Returning from Pro Tour Honolulu, I don’t have much to say about my performance (nonstellar), or the particular games of Magic I was involved in. But I think there’s something to be gained from examining Alara Block Constructed as a whole, for what lessons it might teach about Magic in general.
Wet and Dry
The first concept that got me into this mode of thought was that of ‘wetness’. A card is wet when it’s flexible- not just when its cast, but also while it’s in your hand. Obelisk of Alara, for example, is quite flexible in that once it comes into play it’s got a host of useful abilities. But in the often decisive early turns of the game, it’s pretty useless sitting in your hand. And even at six mana it can be premature because of a need to more dramatically influence the board (so you don’t die to a creature rush), or take some measure to protect it (to prevent it from being Countersqualled, or Vithian Renegaded). This is not to say that there isn’t a deck to play Obelisk of Alara, or a turn worth casting it. I just mean to illustrate the sense in which it is quite rigid.
Conversely, a card like Brainstorm is not flexible in the classic sense. On the surface, it always does the same thing: draw three cards, put two from your hand back on top. But Brainstorm is the epitome of wet. It can be used to protect your best card from a discard spell, it can draw you three new cards while you use something to reshuffle a couple of weaker ones into your deck. It can smooth an early draw, or it can be held until a an important turn so that you can dig three cards deeper and have the best chance at finding a crucial spell.
In a format full of worthwhile targets, a card like Maelstrom Pulse might be considered wet- though in Block Constructed I wouldn’t go that far. Cruel Ultimatum, on the other hand, is classically dry- powerful, but only at a certain part of the game. Savannah Lions is similar- excellent in the early turns, but quite rigid and narrow as the game progresses. Incinerate is an interesting case in that it appears to be dry- with only the ability to do 3 damage. But a look deeper shows why aggressive Red decks are so resilient- their removal spells (like Incinerate) can prolong a board advantage in the early game, then be aimed at the opponent once pushing creature damage through has become unrealistic. Incinerate is, in an aggressive deck, quite flexible and wet. The variety and application of burn spells are why aggressive red decks can be so frustrating to play against- at all times they leave you wary of both the welfare of your creatures, and the safety of our life total.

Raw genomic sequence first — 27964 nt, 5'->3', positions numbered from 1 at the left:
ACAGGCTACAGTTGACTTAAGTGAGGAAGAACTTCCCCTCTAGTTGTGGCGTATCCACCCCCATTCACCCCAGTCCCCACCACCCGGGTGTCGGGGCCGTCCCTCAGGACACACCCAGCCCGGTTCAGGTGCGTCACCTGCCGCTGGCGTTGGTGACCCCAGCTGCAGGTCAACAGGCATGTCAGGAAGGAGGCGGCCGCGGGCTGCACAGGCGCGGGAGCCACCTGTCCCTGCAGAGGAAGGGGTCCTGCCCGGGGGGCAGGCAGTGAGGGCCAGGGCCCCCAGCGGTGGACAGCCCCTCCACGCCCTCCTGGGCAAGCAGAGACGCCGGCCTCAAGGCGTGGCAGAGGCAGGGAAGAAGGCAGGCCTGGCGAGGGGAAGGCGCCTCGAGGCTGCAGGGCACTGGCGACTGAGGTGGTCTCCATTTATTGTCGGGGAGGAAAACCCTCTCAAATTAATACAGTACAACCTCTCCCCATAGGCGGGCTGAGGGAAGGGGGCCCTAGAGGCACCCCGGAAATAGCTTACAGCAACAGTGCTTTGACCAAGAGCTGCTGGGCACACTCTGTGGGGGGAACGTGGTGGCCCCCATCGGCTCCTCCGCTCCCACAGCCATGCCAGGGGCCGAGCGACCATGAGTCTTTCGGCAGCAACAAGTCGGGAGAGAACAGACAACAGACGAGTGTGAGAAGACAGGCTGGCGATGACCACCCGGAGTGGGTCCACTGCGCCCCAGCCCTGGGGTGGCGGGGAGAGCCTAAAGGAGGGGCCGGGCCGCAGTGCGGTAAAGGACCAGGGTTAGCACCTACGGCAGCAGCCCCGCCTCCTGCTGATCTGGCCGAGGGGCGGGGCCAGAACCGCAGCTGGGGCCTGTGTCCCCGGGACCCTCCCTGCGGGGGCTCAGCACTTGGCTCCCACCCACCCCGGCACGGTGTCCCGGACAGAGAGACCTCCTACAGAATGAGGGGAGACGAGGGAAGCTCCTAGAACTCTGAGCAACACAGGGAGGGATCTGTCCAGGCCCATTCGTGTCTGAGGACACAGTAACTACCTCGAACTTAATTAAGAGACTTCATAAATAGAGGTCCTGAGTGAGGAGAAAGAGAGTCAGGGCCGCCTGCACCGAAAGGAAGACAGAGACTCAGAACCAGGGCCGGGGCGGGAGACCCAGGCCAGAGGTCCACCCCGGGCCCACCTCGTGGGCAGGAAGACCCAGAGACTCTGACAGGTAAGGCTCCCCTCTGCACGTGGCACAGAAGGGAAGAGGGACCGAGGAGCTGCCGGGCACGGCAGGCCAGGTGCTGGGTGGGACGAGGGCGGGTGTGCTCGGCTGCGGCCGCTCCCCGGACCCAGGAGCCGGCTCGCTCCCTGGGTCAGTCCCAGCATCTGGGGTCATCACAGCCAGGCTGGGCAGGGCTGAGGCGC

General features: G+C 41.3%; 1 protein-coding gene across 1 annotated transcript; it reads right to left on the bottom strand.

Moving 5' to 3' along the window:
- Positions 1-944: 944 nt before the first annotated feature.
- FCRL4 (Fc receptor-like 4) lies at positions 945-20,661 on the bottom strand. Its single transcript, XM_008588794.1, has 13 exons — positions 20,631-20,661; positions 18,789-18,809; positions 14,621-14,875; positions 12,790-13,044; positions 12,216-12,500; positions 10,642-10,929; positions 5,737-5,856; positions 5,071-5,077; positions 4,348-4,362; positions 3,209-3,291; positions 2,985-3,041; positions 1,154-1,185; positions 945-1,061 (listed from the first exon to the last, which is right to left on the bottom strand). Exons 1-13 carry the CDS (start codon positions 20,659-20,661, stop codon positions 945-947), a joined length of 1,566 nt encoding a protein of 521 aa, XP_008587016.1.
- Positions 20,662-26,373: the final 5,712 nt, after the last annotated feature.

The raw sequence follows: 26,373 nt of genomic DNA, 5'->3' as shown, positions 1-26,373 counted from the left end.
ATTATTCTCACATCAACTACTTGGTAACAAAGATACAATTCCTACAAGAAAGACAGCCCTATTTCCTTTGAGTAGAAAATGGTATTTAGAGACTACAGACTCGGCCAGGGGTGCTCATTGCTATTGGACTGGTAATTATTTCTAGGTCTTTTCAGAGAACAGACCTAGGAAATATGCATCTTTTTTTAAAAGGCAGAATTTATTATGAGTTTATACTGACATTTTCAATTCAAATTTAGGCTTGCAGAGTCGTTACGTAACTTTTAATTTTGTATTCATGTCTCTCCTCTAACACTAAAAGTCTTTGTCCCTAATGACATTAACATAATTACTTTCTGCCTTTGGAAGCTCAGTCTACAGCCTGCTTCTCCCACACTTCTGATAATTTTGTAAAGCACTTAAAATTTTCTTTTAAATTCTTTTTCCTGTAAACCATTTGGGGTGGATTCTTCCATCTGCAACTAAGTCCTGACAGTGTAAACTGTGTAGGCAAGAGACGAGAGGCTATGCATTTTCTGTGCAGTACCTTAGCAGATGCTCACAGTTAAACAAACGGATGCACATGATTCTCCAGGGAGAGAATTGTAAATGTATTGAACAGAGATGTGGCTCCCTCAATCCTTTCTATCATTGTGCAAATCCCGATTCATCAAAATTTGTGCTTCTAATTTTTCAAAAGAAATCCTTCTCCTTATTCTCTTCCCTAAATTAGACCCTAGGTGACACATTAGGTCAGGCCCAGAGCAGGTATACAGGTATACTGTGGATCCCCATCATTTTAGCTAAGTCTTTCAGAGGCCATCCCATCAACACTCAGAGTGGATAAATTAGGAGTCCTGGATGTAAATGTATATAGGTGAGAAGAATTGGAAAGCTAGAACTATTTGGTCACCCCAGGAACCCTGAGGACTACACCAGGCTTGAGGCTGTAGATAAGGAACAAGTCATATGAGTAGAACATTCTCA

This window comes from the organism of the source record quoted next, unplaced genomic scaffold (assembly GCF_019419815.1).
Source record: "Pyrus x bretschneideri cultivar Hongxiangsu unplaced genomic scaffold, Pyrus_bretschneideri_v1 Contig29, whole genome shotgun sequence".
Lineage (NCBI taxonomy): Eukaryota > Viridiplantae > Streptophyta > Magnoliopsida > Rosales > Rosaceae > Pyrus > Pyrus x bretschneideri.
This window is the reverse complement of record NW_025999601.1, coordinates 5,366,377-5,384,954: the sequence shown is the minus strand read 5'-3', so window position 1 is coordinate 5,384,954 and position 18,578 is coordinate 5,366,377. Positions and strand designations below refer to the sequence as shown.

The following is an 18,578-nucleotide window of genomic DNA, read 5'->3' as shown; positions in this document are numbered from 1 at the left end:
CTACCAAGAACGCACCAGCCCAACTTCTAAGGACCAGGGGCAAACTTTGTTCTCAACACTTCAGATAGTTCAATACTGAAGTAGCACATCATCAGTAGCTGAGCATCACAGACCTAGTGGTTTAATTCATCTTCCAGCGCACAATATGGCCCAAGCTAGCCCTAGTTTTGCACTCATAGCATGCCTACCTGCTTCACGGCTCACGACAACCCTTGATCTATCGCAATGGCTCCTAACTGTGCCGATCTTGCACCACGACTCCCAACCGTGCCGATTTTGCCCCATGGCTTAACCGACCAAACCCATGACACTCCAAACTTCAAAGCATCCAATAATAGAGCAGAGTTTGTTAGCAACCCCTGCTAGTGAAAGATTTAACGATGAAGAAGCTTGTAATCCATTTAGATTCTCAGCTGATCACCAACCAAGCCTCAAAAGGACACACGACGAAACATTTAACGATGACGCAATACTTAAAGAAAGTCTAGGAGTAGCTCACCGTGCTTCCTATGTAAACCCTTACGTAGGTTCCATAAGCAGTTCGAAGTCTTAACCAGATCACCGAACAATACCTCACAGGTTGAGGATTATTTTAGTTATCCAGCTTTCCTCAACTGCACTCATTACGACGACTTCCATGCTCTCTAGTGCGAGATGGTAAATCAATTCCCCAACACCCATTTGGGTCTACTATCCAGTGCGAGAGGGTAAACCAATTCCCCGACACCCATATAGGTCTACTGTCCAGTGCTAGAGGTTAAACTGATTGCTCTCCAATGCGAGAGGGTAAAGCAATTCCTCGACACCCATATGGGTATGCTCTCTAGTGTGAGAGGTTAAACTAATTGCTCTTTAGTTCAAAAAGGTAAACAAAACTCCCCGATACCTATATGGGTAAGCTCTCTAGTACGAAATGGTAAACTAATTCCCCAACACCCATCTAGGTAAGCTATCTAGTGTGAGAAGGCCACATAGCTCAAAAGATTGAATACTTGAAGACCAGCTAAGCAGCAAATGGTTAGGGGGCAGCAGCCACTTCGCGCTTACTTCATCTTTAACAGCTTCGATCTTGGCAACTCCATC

I’m not saying this just because there wasn’t a Red burn deck to play, but Alara Block Constructed was one of the drier formats I’ve played. If you look through the decklists, most of the cards are either aggressive creatures, or creature removal spells (classically one dimensional, and therefore dry cards). Traumatic Visions was a pleasant exception, but some of the mainstays of midrange and control strategies were completely absent- cards like Cryptic Command, Sleight of Hand, Counterspell, and Compulsive Research. What these cards do is give you functional early plays (ways to improve your position in the early turns), while not being weak or inapplicable in the wrong matchup (Terminate when they have no targets) or part of the game (Force Spike when the opponent has plenty of mana). Wetness is why Blue decks are often happy to play Mana Leak over Terminate; unless the format is very creature heavy, Mana Leak’s got more applications. It’s also why Compulsive Research is often a better choice than Tidings: though less powerful when cast, it can turn an otherwise disorganized early-game around, while still pulling its weight when drawn in the late-game.